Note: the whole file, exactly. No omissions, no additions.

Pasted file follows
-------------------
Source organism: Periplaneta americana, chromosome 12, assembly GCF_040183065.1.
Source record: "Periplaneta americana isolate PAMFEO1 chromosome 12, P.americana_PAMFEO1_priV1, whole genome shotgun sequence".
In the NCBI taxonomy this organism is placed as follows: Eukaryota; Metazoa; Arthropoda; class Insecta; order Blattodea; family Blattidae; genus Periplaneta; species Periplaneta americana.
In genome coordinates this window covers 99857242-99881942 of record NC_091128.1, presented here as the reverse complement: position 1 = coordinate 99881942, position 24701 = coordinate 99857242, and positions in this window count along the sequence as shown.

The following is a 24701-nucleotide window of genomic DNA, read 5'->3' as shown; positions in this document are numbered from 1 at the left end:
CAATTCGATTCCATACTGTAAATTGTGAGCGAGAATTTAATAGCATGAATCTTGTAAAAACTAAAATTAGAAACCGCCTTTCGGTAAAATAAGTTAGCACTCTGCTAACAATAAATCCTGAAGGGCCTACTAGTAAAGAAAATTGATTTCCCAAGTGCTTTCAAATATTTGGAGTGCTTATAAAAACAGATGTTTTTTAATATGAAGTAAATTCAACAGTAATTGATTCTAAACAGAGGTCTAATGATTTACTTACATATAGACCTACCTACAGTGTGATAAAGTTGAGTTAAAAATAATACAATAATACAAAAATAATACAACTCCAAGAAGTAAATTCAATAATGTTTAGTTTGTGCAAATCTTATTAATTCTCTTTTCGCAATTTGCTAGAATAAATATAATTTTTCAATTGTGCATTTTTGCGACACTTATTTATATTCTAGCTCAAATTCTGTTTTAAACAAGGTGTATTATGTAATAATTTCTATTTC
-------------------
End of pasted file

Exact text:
Source organism: Periplaneta americana, chromosome 12, assembly GCF_040183065.1.
Source record: "Periplaneta americana isolate PAMFEO1 chromosome 12, P.americana_PAMFEO1_priV1, whole genome shotgun sequence".
In the NCBI taxonomy this organism is placed as follows: Eukaryota; Metazoa; Arthropoda; class Insecta; order Blattodea; family Blattidae; genus Periplaneta; species Periplaneta americana.
In genome coordinates this window covers 99857242-99881942 of record NC_091128.1, presented here as the reverse complement: position 1 = coordinate 99881942, position 24701 = coordinate 99857242, and positions in this window count along the sequence as shown.

The following is a 24701-nucleotide window of genomic DNA, read 5'->3' as shown; positions in this document are numbered from 1 at the left end:
CAATTCGATTCCATACTGTAAATTGTGAGCGAGAATTTAATAGCATGAATCTTGTAAAAACTAAAATTAGAAACCGCCTTTCGGTAAAATAAGTTAGCACTCTGCTAACAATAAATCCTGAAGGGCCTACTAGTAAAGAAAATTGATTTCCCAAGTGCTTTCAAATATTTGGAGTGCTTATAAAAACAGATGTTTTTTAATATGAAGTAAATTCAACAGTAATTGATTCTAAACAGAGGTCTAATGATTTACTTACATATAGACCTACCTACAGTGTGATAAAGTTGAGTTAAAAATAATACAATAATACAAAAATAATACAACTCCAAGAAGTAAATTCAATAATGTTTAGTTTGTGCAAATCTTATTAATTCTCTTTTCGCAATTTGCTAGAATAAATATAATTTTTCAATTGTGCATTTTTGCGACACTTATTTATATTCTAGCTCAAATTCTGTTTTAAACAAGGTGTATTATGTAATAATTTCTATTTC